TRENTON – Three Republican Senators and an Assemblywoman called on the Senate to schedule a hearing for Anne Patterson, who was nominated by Gov. Chris Christie for the state Supreme Court earlier this year.
State Sen. Diane Allen (R-Edgewater Park) said the hearing would cure all the ills of the high court before it heads into a critical stretch early in the new year, especially the hearing of another round in the Abbott school funding case.
“It’s a constitutional issue,” Allen said of the Senate leadership’s refusal to hold a hearing on Patterson, with state Sens. Jennifer Beck (R-Red Bank) and Dawn Marie Addiego (R-Evesham), and Assemblywoman Caroline Casagrande (R-Colts Neck) by her side.
Patterson has been nominated for a seat that became open this year when Christie refused to reappoint Justice John Wallace, trampling a longstanding tradition to reappoint justices unless they have become a disgrace to the bench. Wallace was approaching his mandatory retirement age in 2012 – not coincidentally when state Sen. Pres. Steve Sweeney (D-West Deptford) said Patterson will get her hearing.
Even if Christie broke tradition with Wallace, Allen said the Senate is bound by oath to hold a hearing on Patterson. Unlike the legislature, Christie had no constitutional duty to reappoint Wallace.
“(T)radition and deal-cutting,” Allen said, are not constitutionally required.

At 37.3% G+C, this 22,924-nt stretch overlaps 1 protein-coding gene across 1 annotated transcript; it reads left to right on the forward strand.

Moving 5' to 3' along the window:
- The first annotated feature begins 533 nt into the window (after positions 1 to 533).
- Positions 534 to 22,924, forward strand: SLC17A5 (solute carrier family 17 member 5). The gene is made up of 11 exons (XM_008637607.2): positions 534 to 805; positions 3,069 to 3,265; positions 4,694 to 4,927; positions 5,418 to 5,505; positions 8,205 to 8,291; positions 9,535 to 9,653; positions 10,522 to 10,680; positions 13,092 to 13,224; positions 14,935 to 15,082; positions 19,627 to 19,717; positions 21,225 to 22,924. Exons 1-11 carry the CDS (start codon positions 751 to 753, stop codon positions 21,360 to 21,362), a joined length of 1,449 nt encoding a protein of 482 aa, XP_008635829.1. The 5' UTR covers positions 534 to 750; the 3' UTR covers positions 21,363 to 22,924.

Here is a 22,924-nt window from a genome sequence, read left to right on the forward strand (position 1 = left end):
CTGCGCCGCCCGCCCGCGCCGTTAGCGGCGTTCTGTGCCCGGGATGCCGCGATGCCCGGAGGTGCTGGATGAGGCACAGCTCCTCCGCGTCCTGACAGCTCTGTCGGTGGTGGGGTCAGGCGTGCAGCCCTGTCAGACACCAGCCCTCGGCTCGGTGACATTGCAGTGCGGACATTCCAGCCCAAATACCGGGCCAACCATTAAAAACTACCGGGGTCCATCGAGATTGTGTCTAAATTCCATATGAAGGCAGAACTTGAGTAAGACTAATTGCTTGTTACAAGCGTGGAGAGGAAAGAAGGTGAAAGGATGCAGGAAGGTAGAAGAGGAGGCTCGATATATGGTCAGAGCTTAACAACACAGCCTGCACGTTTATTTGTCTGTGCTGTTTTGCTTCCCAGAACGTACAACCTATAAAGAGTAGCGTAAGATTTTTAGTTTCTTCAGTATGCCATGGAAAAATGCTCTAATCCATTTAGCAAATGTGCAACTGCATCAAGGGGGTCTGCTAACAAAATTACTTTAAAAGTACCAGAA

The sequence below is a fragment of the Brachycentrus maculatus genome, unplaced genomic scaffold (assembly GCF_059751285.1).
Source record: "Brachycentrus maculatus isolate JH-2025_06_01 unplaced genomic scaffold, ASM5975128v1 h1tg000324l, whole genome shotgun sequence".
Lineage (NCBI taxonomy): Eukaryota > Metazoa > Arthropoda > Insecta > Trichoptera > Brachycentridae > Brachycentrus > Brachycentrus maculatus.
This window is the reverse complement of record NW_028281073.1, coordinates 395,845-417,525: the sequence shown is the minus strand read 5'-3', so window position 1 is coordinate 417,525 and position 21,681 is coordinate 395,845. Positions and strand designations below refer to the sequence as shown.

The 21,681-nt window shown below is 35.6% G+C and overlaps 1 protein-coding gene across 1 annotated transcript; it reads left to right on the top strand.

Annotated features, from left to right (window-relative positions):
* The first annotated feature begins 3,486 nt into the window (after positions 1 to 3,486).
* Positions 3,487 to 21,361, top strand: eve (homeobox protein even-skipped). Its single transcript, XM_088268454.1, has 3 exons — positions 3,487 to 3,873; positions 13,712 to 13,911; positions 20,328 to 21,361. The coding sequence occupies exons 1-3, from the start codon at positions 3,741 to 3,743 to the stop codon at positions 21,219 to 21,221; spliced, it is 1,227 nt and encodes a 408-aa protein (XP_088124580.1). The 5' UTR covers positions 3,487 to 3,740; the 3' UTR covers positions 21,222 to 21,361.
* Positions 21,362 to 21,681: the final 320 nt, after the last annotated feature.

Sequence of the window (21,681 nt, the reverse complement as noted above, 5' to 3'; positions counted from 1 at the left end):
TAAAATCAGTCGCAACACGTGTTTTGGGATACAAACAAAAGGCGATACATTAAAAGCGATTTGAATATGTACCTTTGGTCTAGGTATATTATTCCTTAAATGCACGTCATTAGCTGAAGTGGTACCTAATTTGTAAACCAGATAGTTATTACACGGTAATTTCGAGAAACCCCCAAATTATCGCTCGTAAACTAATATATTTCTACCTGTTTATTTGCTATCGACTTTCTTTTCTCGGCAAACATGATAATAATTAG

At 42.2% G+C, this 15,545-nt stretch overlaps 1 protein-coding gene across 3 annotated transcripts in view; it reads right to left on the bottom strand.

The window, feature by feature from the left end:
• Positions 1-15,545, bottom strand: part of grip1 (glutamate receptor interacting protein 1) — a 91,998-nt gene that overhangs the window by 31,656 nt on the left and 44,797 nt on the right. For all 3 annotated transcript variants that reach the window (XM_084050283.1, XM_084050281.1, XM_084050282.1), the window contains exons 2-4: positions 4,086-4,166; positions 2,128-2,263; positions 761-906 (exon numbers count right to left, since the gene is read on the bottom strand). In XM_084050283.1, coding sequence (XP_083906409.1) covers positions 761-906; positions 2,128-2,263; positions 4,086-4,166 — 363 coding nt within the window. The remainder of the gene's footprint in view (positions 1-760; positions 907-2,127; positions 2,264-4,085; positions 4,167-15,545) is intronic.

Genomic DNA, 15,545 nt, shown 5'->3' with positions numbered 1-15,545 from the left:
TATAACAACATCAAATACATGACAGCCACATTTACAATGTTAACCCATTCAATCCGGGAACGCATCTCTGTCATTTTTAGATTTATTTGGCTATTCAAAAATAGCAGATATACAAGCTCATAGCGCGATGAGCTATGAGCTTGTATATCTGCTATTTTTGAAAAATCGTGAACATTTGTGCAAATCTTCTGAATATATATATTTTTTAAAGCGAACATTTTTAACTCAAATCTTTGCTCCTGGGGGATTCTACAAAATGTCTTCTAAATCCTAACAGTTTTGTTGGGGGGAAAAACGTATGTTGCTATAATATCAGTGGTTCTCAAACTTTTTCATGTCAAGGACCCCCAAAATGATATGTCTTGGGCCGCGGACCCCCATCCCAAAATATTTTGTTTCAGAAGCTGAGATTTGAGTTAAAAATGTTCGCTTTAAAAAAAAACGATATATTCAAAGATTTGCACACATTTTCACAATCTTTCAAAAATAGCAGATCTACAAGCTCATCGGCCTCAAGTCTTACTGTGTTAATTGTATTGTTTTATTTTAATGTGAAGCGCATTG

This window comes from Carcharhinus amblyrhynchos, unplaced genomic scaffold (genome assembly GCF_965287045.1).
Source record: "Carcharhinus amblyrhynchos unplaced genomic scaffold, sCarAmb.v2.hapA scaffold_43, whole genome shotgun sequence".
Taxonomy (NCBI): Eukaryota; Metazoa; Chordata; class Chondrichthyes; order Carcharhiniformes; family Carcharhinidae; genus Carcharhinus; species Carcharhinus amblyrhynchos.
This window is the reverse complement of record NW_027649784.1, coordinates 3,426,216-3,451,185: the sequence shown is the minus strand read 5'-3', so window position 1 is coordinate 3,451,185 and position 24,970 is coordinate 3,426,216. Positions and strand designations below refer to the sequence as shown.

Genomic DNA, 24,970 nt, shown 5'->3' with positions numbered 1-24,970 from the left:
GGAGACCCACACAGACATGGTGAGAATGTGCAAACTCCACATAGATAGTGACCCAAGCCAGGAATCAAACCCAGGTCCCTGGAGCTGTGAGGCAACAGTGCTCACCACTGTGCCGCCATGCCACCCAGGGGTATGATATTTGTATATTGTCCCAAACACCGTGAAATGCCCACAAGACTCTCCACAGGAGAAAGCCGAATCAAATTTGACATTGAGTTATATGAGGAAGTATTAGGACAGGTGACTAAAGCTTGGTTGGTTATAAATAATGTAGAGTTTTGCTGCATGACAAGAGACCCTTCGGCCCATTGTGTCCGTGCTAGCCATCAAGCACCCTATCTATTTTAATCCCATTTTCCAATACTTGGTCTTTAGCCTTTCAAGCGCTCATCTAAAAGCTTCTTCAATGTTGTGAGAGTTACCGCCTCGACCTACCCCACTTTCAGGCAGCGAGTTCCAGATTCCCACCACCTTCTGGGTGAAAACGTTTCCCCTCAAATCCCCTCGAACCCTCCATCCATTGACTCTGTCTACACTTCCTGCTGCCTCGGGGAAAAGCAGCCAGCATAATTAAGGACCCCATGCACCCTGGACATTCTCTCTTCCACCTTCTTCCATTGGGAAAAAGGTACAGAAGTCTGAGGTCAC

But the three women refrained from criticizing the sit-in protest of Justice Roberto Rivera-Soto, who believes Chief Justice Stuart Rabner’s decision to name an interim replacement for Wallace is unconstitutional in itself.
“He was echoing the opinion of a Rutgers professor,” Beck said.
“The situation is out of hand,” Allen admitted, but said it was the Patterson hearing that could “get everybody back to work.”
Asked whether calling out the Senate for avoiding duty while Rivera-Soto refuses to hear cases is hypocritical, Allen again came back to a Senate hearing that could “eliminate that conflict.”
On Rivera-Soto, Beck said the legislators have no influence over what the judges do, and called impeachment talk “ridiculous.”
Questioned on the possibility that Christie takes advantage of a legislative recess to make the appointment – or whether the Senate ever recesses to allow it – Allen mooted the point.
“I know that the governor is not looking to make a recess appointment,” she said, hoping that instead Patterson will get an up-or-down vote.
The women said Patterson is quite qualified having been a deputy attorney general and rated among the best business lawyers in America, according to Addiego. They said they couldn’t imagine the full Senate denying her appointment based on her merits.
The women came forward to press the issue because of the court’s increasing inner turmoil, but also because they have a rooting interest: With one more woman appointed to the bench, half of New Jersey’s court would be female.